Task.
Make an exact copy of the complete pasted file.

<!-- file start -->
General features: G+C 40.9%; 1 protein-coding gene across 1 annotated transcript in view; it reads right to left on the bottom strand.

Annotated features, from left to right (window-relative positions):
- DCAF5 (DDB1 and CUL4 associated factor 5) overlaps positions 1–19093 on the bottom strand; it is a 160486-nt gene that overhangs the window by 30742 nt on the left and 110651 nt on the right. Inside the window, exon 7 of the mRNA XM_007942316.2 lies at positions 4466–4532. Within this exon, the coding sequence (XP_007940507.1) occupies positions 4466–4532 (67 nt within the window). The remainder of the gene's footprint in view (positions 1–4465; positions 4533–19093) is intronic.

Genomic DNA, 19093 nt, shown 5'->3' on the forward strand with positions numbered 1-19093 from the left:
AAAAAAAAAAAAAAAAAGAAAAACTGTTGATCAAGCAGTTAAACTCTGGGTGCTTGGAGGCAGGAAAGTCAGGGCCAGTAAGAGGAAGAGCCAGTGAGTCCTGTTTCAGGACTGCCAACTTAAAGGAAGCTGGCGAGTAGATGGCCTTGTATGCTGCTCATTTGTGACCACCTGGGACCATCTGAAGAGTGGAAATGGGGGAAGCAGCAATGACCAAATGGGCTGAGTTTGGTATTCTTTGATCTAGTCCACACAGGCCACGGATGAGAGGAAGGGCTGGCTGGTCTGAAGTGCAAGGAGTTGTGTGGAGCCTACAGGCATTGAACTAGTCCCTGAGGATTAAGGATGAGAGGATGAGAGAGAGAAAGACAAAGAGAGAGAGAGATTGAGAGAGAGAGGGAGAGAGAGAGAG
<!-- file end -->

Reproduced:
General features: G+C 40.9%; 1 protein-coding gene across 1 annotated transcript in view; it reads right to left on the bottom strand.

Annotated features, from left to right (window-relative positions):
- DCAF5 (DDB1 and CUL4 associated factor 5) overlaps positions 1–19093 on the bottom strand; it is a 160486-nt gene that overhangs the window by 30742 nt on the left and 110651 nt on the right. Inside the window, exon 7 of the mRNA XM_007942316.2 lies at positions 4466–4532. Within this exon, the coding sequence (XP_007940507.1) occupies positions 4466–4532 (67 nt within the window). The remainder of the gene's footprint in view (positions 1–4465; positions 4533–19093) is intronic.

Genomic DNA, 19093 nt, shown 5'->3' on the forward strand with positions numbered 1-19093 from the left:
AAAAAAAAAAAAAAAAAGAAAAACTGTTGATCAAGCAGTTAAACTCTGGGTGCTTGGAGGCAGGAAAGTCAGGGCCAGTAAGAGGAAGAGCCAGTGAGTCCTGTTTCAGGACTGCCAACTTAAAGGAAGCTGGCGAGTAGATGGCCTTGTATGCTGCTCATTTGTGACCACCTGGGACCATCTGAAGAGTGGAAATGGGGGAAGCAGCAATGACCAAATGGGCTGAGTTTGGTATTCTTTGATCTAGTCCACACAGGCCACGGATGAGAGGAAGGGCTGGCTGGTCTGAAGTGCAAGGAGTTGTGTGGAGCCTACAGGCATTGAACTAGTCCCTGAGGATTAAGGATGAGAGGATGAGAGAGAGAAAGACAAAGAGAGAGAGAGATTGAGAGAGAGAGGGAGAGAGAGAGAG